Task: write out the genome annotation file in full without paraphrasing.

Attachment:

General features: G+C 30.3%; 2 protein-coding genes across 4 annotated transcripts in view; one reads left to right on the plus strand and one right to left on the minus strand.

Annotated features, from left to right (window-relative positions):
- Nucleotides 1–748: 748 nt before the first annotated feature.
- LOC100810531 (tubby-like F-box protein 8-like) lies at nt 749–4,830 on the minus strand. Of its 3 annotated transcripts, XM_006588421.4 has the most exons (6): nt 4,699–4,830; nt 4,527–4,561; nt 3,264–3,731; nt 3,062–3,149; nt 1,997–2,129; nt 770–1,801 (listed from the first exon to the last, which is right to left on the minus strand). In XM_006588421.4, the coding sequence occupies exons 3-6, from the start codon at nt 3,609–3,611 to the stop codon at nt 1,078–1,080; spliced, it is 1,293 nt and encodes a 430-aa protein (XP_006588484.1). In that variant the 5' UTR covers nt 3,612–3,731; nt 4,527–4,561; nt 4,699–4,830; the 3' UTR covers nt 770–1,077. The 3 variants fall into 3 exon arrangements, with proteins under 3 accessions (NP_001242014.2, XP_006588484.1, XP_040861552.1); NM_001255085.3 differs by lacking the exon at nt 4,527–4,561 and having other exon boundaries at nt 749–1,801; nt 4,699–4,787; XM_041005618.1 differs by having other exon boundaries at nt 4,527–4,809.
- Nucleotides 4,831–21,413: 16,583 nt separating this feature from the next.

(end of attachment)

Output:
General features: G+C 30.3%; 2 protein-coding genes across 4 annotated transcripts in view; one reads left to right on the plus strand and one right to left on the minus strand.

Annotated features, from left to right (window-relative positions):
- Nucleotides 1–748: 748 nt before the first annotated feature.
- LOC100810531 (tubby-like F-box protein 8-like) lies at nt 749–4,830 on the minus strand. Of its 3 annotated transcripts, XM_006588421.4 has the most exons (6): nt 4,699–4,830; nt 4,527–4,561; nt 3,264–3,731; nt 3,062–3,149; nt 1,997–2,129; nt 770–1,801 (listed from the first exon to the last, which is right to left on the minus strand). In XM_006588421.4, the coding sequence occupies exons 3-6, from the start codon at nt 3,609–3,611 to the stop codon at nt 1,078–1,080; spliced, it is 1,293 nt and encodes a 430-aa protein (XP_006588484.1). In that variant the 5' UTR covers nt 3,612–3,731; nt 4,527–4,561; nt 4,699–4,830; the 3' UTR covers nt 770–1,077. The 3 variants fall into 3 exon arrangements, with proteins under 3 accessions (NP_001242014.2, XP_006588484.1, XP_040861552.1); NM_001255085.3 differs by lacking the exon at nt 4,527–4,561 and having other exon boundaries at nt 749–1,801; nt 4,699–4,787; XM_041005618.1 differs by having other exon boundaries at nt 4,527–4,809.
- Nucleotides 4,831–21,413: 16,583 nt separating this feature from the next.